GPRS connection with a Nokia 7610 phone      2005.01.04 @ 12:19:02 AM

I was sitting at some airport a few months ago (I can't remember which one) waiting for my next flight. I had some time to kill and decided to boot up my laptop and look for a hotspot (or something like that). It turns out there was no wi-fi devices whatsoever within reach, so I grabbed my shiny Nokia 7610 phone and went online via GPRS.

While staring at the tiny screen I remembered that a few days earlier, when I opened the nokia box I found a white USB cable along with the phone and manuals. I tossed the cable in my backpack and thought "This will keep me busy in the next rainy day or airport wait". Indeed I was right.
Nokia 7610

I plugged in the cable and realized my kernel didn't know what to do with it. Immediately I recompiled it adding support for all "USB to Serial" adapters and USB Modem support, hoping Nokia would use a standard interface rather than reinventing the wheel like most people tend to do lately. Well, fortunately they didn't this time as it is a regular CDCACM interface (Communication Device Class Abstract Control Model interface).

I would guess USB Modem support is precompiled with most linux distros, but in case it isn't, it is called "USB Modem (CDC ACM) support" and is located under "Device Drivers ---> USB support" in your kernel tree. If you are compiling your kernel, make sure "PPP (point-to-point protocol) support" is enabled under "Device Drivers ---> Networking support"

In case you are not familiar with your Kernel, there are step-by-step instructions on downloading and installing it in this article:

http://julian.coccia.com/article-68.html

With the USB Modem support enabled, this is what the kernel says when plugging the phone in:

Jan 3 23:08:47 localhost kernel: usb 3-1: new full speed USB device using address 3
Jan 3 23:08:47 localhost kernel: cdc_acm 3-1:1.5: ttyACM0: USB ACM device


Which means the phone is treated as a regular asynchronous serial modem, located in /dev/ttyACM0

All I needed to get online was to configure my pppd daemon. I tried with wvdial, as it was installed on my machine. Of course pppd is also needed. Both packages can be easily installed on any Debian-based distro with:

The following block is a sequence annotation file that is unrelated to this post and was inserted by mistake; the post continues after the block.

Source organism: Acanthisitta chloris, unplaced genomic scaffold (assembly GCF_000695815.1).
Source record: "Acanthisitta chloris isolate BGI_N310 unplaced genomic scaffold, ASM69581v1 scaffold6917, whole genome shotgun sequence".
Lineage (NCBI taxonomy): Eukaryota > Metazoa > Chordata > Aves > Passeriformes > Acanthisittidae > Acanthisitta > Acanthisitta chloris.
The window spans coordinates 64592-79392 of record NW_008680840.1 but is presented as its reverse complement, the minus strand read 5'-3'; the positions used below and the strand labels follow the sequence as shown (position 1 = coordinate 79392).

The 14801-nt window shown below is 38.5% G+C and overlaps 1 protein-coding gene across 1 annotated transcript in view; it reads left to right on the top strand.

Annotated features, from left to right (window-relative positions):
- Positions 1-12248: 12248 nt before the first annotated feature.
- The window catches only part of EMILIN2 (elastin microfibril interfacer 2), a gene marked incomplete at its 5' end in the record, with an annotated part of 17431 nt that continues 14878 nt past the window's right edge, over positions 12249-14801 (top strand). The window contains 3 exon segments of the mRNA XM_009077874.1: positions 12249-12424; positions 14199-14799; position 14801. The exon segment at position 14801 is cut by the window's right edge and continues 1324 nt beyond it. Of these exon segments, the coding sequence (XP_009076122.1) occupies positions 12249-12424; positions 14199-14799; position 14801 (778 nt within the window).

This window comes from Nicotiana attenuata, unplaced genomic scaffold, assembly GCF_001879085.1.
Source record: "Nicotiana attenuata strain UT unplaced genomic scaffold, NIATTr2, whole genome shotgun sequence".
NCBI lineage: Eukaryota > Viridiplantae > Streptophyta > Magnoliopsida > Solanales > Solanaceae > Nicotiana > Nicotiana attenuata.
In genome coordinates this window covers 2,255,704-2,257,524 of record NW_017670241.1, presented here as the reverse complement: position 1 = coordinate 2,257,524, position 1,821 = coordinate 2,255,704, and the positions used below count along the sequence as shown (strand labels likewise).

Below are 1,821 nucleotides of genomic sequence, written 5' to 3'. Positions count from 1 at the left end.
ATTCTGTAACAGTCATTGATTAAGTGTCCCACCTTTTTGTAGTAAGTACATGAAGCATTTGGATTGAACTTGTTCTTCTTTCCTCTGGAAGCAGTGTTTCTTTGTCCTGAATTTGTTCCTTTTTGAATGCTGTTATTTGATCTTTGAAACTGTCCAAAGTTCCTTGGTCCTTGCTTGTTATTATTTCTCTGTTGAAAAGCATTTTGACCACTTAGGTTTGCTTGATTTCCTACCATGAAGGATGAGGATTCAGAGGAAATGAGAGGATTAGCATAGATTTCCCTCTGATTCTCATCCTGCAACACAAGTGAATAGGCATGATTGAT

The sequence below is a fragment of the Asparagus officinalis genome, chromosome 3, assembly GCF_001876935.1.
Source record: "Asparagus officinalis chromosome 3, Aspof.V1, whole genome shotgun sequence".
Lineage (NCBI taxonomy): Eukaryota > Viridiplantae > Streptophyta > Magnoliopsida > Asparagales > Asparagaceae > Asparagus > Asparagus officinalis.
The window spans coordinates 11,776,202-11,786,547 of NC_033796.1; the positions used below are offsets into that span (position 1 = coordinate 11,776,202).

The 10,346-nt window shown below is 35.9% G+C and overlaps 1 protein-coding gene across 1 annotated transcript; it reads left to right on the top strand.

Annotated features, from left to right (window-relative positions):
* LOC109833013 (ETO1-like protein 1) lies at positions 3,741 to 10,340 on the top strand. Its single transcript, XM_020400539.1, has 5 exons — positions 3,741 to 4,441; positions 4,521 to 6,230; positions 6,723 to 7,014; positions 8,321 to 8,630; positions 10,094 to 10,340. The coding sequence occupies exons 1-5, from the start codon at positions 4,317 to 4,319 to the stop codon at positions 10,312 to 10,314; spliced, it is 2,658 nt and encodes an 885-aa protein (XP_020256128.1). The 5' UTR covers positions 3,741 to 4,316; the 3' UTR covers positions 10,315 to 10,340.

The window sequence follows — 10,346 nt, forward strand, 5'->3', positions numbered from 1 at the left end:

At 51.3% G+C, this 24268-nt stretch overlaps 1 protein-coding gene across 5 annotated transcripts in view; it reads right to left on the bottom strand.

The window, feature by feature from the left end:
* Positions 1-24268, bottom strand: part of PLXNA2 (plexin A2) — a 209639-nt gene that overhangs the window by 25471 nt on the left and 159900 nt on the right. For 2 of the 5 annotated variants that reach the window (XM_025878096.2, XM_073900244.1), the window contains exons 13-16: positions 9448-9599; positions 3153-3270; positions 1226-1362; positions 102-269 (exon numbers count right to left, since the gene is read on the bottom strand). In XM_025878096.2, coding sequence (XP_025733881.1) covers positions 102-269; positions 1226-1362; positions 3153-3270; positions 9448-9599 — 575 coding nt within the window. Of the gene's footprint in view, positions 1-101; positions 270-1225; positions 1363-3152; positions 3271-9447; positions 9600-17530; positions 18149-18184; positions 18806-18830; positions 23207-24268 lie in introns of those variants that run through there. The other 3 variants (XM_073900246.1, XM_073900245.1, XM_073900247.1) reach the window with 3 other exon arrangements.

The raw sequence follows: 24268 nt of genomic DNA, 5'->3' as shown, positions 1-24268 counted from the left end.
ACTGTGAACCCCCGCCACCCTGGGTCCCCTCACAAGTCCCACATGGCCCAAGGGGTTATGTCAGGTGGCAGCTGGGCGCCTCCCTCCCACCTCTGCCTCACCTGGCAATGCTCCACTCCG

apt-get install wvdial ppp


Now, a couple of files must be created in /etc/ppp/peers:

gprs-wvdial.conf
[Dialer movistar]
Init1 = ATH
Init2 = ATE1
Init3 = AT+CGDCONT=1,"IP","movistar.es","",0,0
#Init3 = AT+CGDCONT=1,"IP","internet","0.0.0.0",0,0
Dial Command = ATD
Phone = *99#
Username = movistar
Password = movistar


gprs
lcp-echo-failure 0
lcp-echo-interval 0
nodetach
debug
show-password
connect "/usr/bin/wvdial --chat --config /etc/ppp/peers/gprs-wvdial.conf movistar"
disconnect /etc/ppp/peers/gprs-disconnect-chat
/dev/ttyACM0 # USB serial device, for example Orange SPV
115200 # fast enough
crtscts # serial cable, Bluetooth and USB, on some occations with IrDA too
local
:10.0.0.1
noipdefault
ipcp-accept-local
defaultroute
usepeerdns
novj
nobsdcomp
novjccomp
nopcomp
noaccomp
noauth
user "user"


I'm showing the configuration required for Telefonica Movistar. You can get the required GPRS parameters from your provider, or by simply asking Google.

Now you can connect by issuing the following command:

pppd call gprs


To which it replies:

--> WvDial: Internet dialer version 1.54.0
--> Initializing modem.
--> Sending: ATH
ATH
OK
--> Sending: ATE1
ATE1
OK
--> Sending: AT+CGDCONT=1,"IP","movistar.es","",0,0
AT+CGDCONT=1,"IP","movistar.es","",0,0
OK
--> Modem initialized.
--> Sending: ATD*99#
--> Waiting for carrier.
ATD*99#
CONNECT
~[7f]}#@!}!} } }2}#}$@#}!}$}%\}"}&} }*} } g}%~
--> Carrier detected. Waiting for prompt.
~[7f]}#@!}!} } }2}#}$@#}!}$}%\}"}&} }*} } g}%~
--> PPP negotiation detected.
Serial connection established.
using channel 2
Using interface ppp0
Connect: ppp0 < --> /dev/ttyACM0


If you want to do it right, you can create a nice icon that would do this for you with a simple click. To disconnect, simply unplug the cable.

Connecting to the internet via GPRS really sucks, but it is much much better than nothing. The best downstream you will ever see is 7Kb/sec. I have tried with a 3G phone and I managed to download data at 35Kb/s which is much better, but there are still two main problems:

1- Latency sucks.
2- GPRS pricing sucks even more.

I hope this helps someone.
Julian


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